Sunday, April 24, 2005

"Swing" by Rupert Holmes

“Swing” by Rupert Holmes is an absolute treat. It keeps you guessing from start to finish.

Mr. Holmes has won a pair of Edgars, a Grammy, three Tony Awards and his previous novel (“Where the Truth Lies”) is being made into a film starring Kevin Bacon. Mr. Holmes is no Forest Gump.

“Swing” is not a formulaic mystery…though a death transpires early on. It is a brainy, atmospheric, literate, nimble novel.

Set in 1940 during the Golden Gate International Exposition on the manmade Treasure Island in San Francisco Bay, the noirish fictional historic thriller is narrated by sax player and arranger Ray Sherwood. He is part of the Jack Donovan Orchestra of Note…playing an extended gig at the upscale Claremont Hotel in Oakland.

Upon arrival, Berkeley student Gail Prentice entices Ray into helping her score her prize winning piano piece for full orchestra. Part of the prize is a performance by Japan’s Pan Pacific Orchestra.

Ray agrees and enters into a world of betrayal, deceit, double crosses, murder and political intrigue.

Nazi sympathizers, a former lover from twenty years past, Sally Rand’s Nude Ranch, Heinold’s First and Last Chance Saloon, the Lindy Hop, Japanese diplomats, lime phosphates are just a few of the people, places and lingo that transport the reader solidly into the big band era and lifestyle. An era when what musicians loved to play was what the public loved to hear.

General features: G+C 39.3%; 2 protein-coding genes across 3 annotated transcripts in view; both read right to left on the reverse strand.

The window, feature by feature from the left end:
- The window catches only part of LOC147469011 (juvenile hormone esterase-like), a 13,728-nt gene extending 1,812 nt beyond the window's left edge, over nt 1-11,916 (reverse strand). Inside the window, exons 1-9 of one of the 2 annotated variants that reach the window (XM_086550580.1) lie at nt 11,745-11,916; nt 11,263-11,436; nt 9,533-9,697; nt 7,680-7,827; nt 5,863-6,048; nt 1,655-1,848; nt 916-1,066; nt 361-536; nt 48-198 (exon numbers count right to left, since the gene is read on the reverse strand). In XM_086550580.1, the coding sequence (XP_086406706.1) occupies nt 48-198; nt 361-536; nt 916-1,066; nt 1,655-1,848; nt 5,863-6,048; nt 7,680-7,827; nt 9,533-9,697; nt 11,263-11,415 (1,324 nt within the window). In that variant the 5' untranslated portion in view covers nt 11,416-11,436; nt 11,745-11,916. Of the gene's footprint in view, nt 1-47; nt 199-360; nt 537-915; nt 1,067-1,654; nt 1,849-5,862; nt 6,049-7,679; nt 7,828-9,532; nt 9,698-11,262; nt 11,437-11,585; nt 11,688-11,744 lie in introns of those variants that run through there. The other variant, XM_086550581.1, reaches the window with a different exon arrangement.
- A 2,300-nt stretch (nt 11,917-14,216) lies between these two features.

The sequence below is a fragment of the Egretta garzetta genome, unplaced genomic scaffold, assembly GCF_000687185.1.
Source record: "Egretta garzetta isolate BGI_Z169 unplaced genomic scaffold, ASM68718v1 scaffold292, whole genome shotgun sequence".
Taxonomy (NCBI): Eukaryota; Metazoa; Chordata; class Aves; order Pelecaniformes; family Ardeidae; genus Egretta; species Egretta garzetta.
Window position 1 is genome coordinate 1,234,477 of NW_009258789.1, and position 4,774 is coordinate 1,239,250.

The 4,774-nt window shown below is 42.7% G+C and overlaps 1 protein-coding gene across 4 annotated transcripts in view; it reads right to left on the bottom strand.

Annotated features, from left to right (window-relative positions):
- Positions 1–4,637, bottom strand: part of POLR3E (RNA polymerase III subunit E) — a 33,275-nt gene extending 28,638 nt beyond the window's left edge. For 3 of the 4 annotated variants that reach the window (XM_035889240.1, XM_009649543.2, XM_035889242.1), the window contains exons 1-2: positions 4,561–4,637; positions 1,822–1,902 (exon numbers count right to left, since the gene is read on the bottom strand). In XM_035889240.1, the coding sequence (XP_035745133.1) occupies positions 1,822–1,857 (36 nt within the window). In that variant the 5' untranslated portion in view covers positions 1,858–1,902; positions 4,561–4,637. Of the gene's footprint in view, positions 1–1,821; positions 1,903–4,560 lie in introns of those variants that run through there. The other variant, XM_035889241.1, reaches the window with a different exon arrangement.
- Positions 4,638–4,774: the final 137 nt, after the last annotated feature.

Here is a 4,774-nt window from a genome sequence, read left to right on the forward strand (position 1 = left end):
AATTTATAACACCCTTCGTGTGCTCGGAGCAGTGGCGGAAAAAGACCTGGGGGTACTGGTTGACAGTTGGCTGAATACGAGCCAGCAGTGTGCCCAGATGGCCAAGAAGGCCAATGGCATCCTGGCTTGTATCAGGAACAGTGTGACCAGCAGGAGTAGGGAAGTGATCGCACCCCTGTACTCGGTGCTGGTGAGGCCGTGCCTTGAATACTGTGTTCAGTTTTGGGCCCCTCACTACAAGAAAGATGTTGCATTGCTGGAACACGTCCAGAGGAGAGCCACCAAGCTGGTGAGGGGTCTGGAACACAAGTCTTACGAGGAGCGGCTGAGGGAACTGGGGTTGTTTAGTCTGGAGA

The book comes with a CD of original big band music composed by Mr. Holmes. Clues are contained in the music…I, myself, was far too obtuse to locate said clues. However the CD has dominated my player for the past 300 miles.

No matter…the story is about something more ominous and disturbing than a murder, but to tell more would diminish the pleasure of the denouement.

“Swing” is right on key and not to be missed.

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